Re: KVM Live Snapshots
To answer your previous question - VM snapshots are inline in the qcow2 image, i.e. contained in the disk itself, and you need to use qemu-img convert to write this to a separate file. The following should point you in the right direction:
root@ref-trl-678-k-M7-dsonstebo-kvm2:~# virsh list
Id Name State
1 s-1-VM running
2 v-3-VM running
4 i-2-4-VM running
root@ref-trl-678-k-M7-dsonstebo-kvm2:~# virsh snapshot-list 4
Name Creation Time State
i-2-4-VM_VS_20180824084100 2018-08-24 08:34:00 +0000 running
root@ref-trl-678-k-M7-dsonstebo-kvm2:~# virsh snapshot-info 4 --snapshotname i-2-4-VM_VS_20180824084100
In the db:
> SELECT * FROM cloud.vm_snapshots
******************** 1. row *********************
updated: 2018-08-24 08:42:30
created: 2018-08-24 08:41:00
To write the above inline snapshot to disk you would do something like this:
qemu-img convert -f qcow2 -O qcow2 -s i-2-4-VM_VS_20180824084100 /mnt/pathtoqcow2fileforVM /tmp/mycopiedsnapshot.qcow2
On 24/08/2018, 02:13, "Ivan Kudryavtsev" <kudryavtsev_ia@xxxxxxxxx> wrote:
Therea are API calls which enable creation of image snapshots from VM
snapshot. I suppose it's the thing Simon is talking about. It doesn't help
with full VM image backup (incl RAM) but it helps doing synchronous same
timestamp backup across all VM volumes. Actually it's the result most
persons require for backups.
Also, take a look at:
It is a part of the strategy for proper backups.
пт, 24 авг. 2018 г., 7:59 Asai <asai@xxxxxxxxxxxxxxxxxxxxx>:
> This sounds like a great idea, except where can I find the VM snapshot in
> the file system? I’ve checked the database for some kind of indication,
> and I’ve check primary and secondary storage to try to locate this snapshot
> file but I can’t find it… Any insights on this?
> > On Aug 23, 2018, at 2:25 PM, Simon Weller <sweller@xxxxxxx.INVALID>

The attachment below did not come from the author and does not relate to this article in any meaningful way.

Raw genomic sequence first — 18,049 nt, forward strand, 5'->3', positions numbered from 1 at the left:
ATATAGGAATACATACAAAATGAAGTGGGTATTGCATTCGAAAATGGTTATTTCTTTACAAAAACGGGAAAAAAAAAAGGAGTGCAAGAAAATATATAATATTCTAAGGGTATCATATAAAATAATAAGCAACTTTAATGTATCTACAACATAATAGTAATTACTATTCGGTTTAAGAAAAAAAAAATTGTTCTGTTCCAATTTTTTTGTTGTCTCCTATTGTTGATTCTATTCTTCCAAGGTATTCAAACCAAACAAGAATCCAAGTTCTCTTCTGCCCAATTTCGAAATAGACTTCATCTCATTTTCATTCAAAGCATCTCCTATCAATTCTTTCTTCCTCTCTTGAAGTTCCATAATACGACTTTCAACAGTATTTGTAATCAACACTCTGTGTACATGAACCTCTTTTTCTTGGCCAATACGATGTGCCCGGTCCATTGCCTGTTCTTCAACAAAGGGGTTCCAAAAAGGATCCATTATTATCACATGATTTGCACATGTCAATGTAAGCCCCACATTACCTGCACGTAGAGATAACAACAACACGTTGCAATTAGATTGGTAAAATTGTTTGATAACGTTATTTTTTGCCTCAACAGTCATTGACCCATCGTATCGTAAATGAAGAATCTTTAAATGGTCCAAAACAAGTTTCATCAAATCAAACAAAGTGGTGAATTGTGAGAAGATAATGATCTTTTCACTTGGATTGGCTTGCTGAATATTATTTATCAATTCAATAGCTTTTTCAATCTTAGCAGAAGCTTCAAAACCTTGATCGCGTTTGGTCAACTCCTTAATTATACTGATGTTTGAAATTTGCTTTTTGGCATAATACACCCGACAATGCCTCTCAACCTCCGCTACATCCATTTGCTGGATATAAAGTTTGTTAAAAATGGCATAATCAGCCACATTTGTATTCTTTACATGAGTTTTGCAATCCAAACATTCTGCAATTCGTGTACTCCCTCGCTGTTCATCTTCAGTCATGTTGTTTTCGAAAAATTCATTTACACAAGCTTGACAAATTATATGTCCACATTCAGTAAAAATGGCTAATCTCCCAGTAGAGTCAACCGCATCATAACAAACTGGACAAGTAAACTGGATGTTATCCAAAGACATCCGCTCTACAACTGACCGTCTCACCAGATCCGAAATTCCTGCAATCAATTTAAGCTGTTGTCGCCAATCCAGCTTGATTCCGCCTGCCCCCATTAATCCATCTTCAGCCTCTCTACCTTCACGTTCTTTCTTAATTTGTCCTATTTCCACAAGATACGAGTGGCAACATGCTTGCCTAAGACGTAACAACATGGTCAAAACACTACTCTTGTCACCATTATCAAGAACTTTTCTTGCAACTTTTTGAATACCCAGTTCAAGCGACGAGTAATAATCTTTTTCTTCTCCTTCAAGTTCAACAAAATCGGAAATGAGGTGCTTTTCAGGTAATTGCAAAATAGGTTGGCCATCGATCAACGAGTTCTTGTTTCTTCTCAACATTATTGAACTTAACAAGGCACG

> > There are lots of ways you can implement a Business Continuity or DR
> > Some folks implement a second region or zone in a different market and
> build their applications or services to be resilient across different data
> centers (and/or markets). This often involved various forms of data
> replication (DB, file et al).
> > If you rely on secondary storage for backups, the assumption here is
> that it uses a different storage system than your primary storage and it
> can be used for recovery if your primary storage was to fail.
> > Now since the VM snapshot feature can be called by API and the resulting
> QCOW2 file is written to primary storage, you could use a script to execute
> the snapshot and then copy off the QCOW2 files somewhere else.
> > You could also use something like the Veeam agent -
> https://www.veeam.com/windows-linux-availability-agents.html and backup
> your VMs to an offsite NFS mount.
> > - Si
> > ________________________________
> > From: Asai <asai@xxxxxxxxxxxxxxxxxxxxx>
> > Sent: Thursday, August 23, 2018 4:06 PM
> > To: users@xxxxxxxxxxxxxxxxxxxxx
> > Subject: Re: KVM Live Snapshots
> > So, I think this is kind of an elephant in the room.
> > How do we get a standalone VM backup? Or what is the best way to back
> up Cloudstack?
> > Right now we are making regular DB backups, and backing up secondary
> storage (for volume snapshots). But in case of disaster, how do we recover
> > Is there third party software available?
> > Asai
> >> On Aug 22, 2018, at 10:17 AM, Ivan Kudryavtsev <
> kudryavtsev_ia@xxxxxxxxx> wrote:
> >> There is no way to run scheduled snapshots for whole vm, at least with
> >> I suppose the function is for adhoc only, especially as you may know
> >> are not copied to secondary storage.
> >> чт, 23 авг. 2018 г., 0:10 Asai <asai@xxxxxxxxxxxxxxxxxxxxx>:
> >>> Great, thanks for that.
> >>> So, is there a way then to make these whole VM snapshots recurring like
> >>> recurring volume snapshots?
> >>> What are best practices for recovering a volume snapshot? e.g.
> >>> recovery scenario?
> >>> Asai
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